Protesters from across Lebanon flocked to Beirut earlier in the day to attend the "Saturday of outrage" rally near the parliament building against economic mismanagement and the weakening national currency.
At least 75 people were injured during the violent clashes between the protesters and the police, the TV channel Al Hadath reported, citing the Lebanese Red Cross.
"Over 65 people... have been taken to nearby hospitals and over 100 people have been treated at the scene", a Red Cross spokesman said as quoted by Reuters.
Lebanese President Michel Aoun has urged the army and security commanders to restore peace in Beirut amid reports of clashes.
A little less teargas but the situation is still intense. Trying to move around different locations to catch all angles. Still a protest in Down Town - not a riot yet. No direct physical contact with the police just teargas. #LebanonProtests #beirut #lebanon pic.twitter.com/G9rzxCauPR— Luna Safwan - لونا صفوان (@LunaSafwan) January 18, 2020
Clashes with law enforcement ensued as protesters were throwing stones and metal rods at officers and eventually attempted to storm the fences of the parliament building.
Police used tear gas and water cannons in response, the Sputnik correspondent reported.
Mass protests in Lebanon began in October amid a crippling economic crisis.
Live from #Beirut - where electricity is cut from the whole Martyr square. Police is cracking down on protestors now. Numbers are still big. Teargas pouring like rain every 5 minutes. #lebanon #LebanonProtests pic.twitter.com/4XVbsd6rXB— Luna Safwan - لونا صفوان (@LunaSafwan) January 18, 2020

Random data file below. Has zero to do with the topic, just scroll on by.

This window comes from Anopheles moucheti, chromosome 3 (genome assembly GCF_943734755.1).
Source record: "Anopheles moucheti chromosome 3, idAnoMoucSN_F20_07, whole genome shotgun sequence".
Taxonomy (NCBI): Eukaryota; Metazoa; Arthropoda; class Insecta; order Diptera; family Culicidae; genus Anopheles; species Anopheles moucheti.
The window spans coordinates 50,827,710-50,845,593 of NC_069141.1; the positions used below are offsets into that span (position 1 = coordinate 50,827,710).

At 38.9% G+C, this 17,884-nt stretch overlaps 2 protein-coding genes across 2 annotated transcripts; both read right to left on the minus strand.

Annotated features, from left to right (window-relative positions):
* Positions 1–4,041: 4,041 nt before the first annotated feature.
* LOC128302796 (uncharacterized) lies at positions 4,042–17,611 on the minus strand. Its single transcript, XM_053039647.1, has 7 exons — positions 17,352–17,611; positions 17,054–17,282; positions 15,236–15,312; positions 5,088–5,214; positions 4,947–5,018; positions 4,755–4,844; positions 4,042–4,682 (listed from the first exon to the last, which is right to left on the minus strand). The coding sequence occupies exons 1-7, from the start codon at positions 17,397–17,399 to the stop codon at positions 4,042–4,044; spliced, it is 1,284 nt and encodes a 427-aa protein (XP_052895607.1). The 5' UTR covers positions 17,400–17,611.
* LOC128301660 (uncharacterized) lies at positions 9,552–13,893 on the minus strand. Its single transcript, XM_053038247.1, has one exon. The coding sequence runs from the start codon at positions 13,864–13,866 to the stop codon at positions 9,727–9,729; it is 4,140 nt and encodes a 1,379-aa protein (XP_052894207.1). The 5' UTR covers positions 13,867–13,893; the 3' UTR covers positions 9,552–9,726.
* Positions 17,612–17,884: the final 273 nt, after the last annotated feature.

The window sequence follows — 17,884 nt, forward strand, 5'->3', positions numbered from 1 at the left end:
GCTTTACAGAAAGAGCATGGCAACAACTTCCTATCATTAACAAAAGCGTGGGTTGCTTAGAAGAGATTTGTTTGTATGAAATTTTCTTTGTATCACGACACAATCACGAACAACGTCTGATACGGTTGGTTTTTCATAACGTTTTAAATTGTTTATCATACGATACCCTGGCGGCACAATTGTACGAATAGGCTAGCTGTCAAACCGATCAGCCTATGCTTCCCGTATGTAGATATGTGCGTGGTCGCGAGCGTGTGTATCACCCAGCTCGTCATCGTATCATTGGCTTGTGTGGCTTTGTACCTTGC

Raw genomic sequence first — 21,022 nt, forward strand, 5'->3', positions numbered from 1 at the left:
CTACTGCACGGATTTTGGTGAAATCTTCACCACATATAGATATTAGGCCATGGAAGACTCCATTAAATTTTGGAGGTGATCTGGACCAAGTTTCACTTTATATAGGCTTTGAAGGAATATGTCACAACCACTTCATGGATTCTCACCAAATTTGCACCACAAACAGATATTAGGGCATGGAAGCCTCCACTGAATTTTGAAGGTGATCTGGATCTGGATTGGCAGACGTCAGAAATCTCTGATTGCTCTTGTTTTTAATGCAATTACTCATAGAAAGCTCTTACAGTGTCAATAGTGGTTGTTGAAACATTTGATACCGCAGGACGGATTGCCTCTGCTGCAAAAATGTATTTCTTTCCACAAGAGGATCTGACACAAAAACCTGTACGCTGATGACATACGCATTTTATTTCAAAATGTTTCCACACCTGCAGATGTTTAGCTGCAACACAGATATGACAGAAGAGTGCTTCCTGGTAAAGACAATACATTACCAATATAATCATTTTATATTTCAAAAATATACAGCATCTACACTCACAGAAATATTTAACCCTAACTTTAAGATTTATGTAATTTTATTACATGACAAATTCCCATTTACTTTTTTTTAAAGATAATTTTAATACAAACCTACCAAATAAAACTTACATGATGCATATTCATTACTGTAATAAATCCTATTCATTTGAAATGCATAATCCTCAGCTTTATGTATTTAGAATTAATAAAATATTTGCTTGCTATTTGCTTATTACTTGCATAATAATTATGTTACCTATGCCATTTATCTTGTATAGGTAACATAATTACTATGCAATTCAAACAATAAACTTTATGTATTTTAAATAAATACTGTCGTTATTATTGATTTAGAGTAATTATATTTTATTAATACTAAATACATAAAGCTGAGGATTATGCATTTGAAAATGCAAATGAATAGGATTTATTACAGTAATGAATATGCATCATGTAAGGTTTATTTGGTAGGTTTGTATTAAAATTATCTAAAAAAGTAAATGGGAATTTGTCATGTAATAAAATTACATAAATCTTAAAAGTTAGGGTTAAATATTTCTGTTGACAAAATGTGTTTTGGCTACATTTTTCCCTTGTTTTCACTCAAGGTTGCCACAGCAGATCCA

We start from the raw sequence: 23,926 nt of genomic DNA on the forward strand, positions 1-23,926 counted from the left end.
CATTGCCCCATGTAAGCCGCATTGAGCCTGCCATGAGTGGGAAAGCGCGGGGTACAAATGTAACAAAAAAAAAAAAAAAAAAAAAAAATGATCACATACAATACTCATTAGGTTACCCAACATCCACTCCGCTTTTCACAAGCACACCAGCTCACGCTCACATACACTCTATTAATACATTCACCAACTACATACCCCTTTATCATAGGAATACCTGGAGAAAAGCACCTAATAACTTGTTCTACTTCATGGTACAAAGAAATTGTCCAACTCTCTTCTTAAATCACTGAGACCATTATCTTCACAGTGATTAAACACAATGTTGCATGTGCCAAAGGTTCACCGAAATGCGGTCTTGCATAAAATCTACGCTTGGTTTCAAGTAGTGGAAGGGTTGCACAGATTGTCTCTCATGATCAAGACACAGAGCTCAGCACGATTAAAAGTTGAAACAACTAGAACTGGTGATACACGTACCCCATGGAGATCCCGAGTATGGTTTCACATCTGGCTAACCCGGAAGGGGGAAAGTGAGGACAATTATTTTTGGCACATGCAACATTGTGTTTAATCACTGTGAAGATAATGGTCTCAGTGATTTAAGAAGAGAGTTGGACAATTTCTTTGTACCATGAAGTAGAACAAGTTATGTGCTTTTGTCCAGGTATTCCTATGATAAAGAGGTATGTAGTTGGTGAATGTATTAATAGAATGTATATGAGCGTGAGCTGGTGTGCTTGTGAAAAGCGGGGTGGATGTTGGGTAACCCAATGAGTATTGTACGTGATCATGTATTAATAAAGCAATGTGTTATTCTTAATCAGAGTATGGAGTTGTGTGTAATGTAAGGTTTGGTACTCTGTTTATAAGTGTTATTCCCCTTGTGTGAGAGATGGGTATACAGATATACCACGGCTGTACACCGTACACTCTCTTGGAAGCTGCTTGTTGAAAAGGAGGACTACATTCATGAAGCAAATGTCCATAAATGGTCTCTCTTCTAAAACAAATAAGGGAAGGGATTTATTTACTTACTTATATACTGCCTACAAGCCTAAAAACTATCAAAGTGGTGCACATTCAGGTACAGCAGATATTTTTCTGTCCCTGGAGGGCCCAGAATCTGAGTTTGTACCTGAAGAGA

People have been demanding urgent reforms to end the deepening liquidity crisis, which the country’s president, Michel Aoun, has blamed on sanctions. The resignation of Prime Minister Saad Hariri's government last fall failed to remove people from the streets.
On 14 January, anti-government protesters reportedly gave Diab 48 hours to form a new cabinet. A government that satisfies all the political parties has still not been formed. People remain in the streets and are demanding reforms amid a protracted economic and financial crisis.
In December last year, President Michel Aoun appointed former Education Minister Hassan Diab as the next prime minister. Some demonstrators are now protesting against the new prime minister-designate, regarding his appointment as the result of internal agreements between the political forces they are opposing.